LOUISVILLE. The Owner-Operator Independent Drivers Association has launched a campaign to encourage its members to push back against excessive trucking regulations, including the pending electronic log mandate.
The “Knock Out Bad Regs” push will give OOIDA members the tools to hold the Administration and Congress to their pledge to reduce regulations, according to the small-business trucking group, which kicked off the effort at the Mid-American Trucking Show.
“We are concerned that the promise to reduce regulations will instead turn into an effort by policy makers in Washington D.C. to add even more burdensome regulations,” said Todd Spencer, executive vice president. “Congress should be working to eliminate costly regulations like ELD's and speed limiters rather than adding even more rules and red tape.”
“Knock Out Bad Regs” is designed to educate and encourage members on what they need to do to identify their lawmakers in Washington and reach out to them effectively.
“Our members have always been highly engaged in the process,” said Todd Spencer. “But there is an urgent need to increase the volume going forward.”
OOIDA recently signed on to a joint letter with 16 other organizations asking for a delay and repeal of a federal mandate for electronic logging devices.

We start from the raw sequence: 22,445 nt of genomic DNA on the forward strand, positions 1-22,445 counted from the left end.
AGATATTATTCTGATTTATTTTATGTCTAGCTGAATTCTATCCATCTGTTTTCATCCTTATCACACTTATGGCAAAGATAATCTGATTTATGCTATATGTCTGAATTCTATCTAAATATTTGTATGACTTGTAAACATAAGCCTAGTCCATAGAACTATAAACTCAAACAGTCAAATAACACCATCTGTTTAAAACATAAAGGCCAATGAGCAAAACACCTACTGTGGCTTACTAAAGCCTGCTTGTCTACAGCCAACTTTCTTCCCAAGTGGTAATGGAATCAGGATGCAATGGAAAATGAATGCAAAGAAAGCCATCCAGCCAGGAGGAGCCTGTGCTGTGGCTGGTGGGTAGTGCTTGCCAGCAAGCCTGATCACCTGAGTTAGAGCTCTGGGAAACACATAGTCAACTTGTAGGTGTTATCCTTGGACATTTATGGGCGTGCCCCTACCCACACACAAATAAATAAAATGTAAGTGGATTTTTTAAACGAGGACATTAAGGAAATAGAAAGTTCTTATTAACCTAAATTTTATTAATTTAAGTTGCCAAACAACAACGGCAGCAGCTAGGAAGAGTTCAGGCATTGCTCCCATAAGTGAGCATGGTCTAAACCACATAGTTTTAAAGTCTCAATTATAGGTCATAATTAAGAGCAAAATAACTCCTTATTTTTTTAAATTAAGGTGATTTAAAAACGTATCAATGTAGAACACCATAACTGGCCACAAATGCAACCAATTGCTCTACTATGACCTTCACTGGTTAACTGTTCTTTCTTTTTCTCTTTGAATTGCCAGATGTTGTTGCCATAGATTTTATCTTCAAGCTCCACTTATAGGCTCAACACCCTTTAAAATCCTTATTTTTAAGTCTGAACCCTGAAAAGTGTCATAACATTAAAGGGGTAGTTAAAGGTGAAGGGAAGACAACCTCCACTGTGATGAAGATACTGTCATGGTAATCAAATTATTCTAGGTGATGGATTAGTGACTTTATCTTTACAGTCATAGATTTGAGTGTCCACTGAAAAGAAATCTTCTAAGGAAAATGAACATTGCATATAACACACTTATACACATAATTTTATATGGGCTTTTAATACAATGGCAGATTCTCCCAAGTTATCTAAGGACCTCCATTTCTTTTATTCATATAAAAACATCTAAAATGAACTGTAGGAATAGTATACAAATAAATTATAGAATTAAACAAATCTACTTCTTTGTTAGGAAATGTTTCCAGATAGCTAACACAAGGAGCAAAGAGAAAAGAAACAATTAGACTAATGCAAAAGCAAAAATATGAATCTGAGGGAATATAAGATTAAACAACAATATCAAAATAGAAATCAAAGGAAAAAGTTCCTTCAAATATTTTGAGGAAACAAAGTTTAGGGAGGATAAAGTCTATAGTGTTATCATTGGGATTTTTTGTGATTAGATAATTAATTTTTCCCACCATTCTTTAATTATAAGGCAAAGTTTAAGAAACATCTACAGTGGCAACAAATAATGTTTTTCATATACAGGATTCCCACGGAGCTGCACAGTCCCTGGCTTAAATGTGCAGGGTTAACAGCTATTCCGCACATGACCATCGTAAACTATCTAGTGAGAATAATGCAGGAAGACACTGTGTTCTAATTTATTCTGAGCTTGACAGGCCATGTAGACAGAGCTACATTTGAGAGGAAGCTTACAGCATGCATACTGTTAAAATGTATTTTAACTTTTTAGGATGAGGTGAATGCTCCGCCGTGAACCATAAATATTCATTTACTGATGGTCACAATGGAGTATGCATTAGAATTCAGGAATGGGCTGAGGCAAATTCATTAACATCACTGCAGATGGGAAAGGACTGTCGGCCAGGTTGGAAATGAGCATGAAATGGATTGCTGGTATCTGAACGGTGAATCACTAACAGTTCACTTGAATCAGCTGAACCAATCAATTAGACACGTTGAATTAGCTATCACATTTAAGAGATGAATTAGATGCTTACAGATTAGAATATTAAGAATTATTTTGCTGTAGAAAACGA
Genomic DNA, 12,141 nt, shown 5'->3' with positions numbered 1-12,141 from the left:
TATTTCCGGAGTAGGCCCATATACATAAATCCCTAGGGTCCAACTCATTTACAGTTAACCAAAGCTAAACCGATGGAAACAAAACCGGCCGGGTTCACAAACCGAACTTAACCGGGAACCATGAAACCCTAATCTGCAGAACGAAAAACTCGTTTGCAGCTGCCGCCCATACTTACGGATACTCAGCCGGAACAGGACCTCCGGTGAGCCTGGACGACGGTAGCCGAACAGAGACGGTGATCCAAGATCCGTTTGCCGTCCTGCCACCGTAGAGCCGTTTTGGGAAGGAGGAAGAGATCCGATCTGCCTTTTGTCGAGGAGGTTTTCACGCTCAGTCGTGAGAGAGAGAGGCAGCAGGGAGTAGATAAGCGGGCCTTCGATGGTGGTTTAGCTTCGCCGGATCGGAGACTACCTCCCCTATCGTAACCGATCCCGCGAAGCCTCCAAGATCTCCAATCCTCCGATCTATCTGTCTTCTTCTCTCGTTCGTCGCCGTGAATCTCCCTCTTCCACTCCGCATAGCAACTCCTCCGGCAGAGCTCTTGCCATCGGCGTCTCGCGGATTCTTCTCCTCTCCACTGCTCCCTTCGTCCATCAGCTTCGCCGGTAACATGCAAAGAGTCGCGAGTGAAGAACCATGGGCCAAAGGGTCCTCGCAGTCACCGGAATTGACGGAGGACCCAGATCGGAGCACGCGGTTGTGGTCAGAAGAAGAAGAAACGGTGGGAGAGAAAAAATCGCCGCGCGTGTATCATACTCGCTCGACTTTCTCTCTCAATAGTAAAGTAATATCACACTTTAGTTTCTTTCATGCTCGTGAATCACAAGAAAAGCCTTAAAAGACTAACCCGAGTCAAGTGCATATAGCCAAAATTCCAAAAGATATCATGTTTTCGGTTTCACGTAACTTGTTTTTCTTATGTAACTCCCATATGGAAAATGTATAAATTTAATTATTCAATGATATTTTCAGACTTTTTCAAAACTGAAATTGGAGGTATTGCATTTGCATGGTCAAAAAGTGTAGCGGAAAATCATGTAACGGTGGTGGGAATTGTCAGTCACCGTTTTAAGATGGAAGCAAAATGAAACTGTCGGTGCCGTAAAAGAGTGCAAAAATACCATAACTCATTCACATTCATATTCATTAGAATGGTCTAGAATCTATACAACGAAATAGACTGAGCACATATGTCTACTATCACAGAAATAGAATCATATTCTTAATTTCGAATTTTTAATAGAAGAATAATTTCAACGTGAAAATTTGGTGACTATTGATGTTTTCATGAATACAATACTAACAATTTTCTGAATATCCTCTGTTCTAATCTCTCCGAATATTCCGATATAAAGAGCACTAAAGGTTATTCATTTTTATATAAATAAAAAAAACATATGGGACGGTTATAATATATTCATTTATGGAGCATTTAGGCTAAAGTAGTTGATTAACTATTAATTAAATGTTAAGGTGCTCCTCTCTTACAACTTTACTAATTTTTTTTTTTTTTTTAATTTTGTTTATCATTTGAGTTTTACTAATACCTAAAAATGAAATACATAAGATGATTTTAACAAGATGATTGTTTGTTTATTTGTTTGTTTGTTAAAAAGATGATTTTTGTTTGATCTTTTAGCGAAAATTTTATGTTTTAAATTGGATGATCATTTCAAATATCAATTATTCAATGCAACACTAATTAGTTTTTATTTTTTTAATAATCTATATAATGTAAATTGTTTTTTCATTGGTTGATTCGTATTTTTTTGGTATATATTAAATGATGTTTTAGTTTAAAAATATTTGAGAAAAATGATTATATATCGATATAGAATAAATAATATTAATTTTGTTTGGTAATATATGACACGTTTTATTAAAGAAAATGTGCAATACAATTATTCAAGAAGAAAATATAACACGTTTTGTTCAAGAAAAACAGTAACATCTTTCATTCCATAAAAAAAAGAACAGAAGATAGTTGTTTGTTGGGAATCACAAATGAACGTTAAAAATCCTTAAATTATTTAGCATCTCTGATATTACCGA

The letter, addressed to Dept. of Transportation Secretary Elaine Chao, also urges the elimination of a proposed speed limiter rule by the Federal Motor Carrier Safety Administration.
The letter, OOIDA says, is a response to President Donald Trump’s Executive Order titled “Reducing Regulation and Controlling Regulatory Costs.” This Jan. 30 order requires the elimination of two existing regulations for each newly proposed federal rulemaking.
“We believe the elimination of these rules would provide substantial regulatory relief to a wide variety of industries,” said Collin Long, OOIDA director of legislative affairs.
Citing control of regulatory costs, the letter states that the ELD mandate alone is estimated to be a whopping $2 billion, making it one of the most expensive of all federal rulemakings advanced by the Obama administration. FMCSA’s proposed speed limiter rule would add another $845 million in implementation costs to members of the organizations listed.
In the request to eliminate these two rules, the letter points out to Secretary Chao that “of all the regulations your department will consider repealing under the Executive Order, none will have a greater positive impact on American businesses than these two costly and burdensome rules.”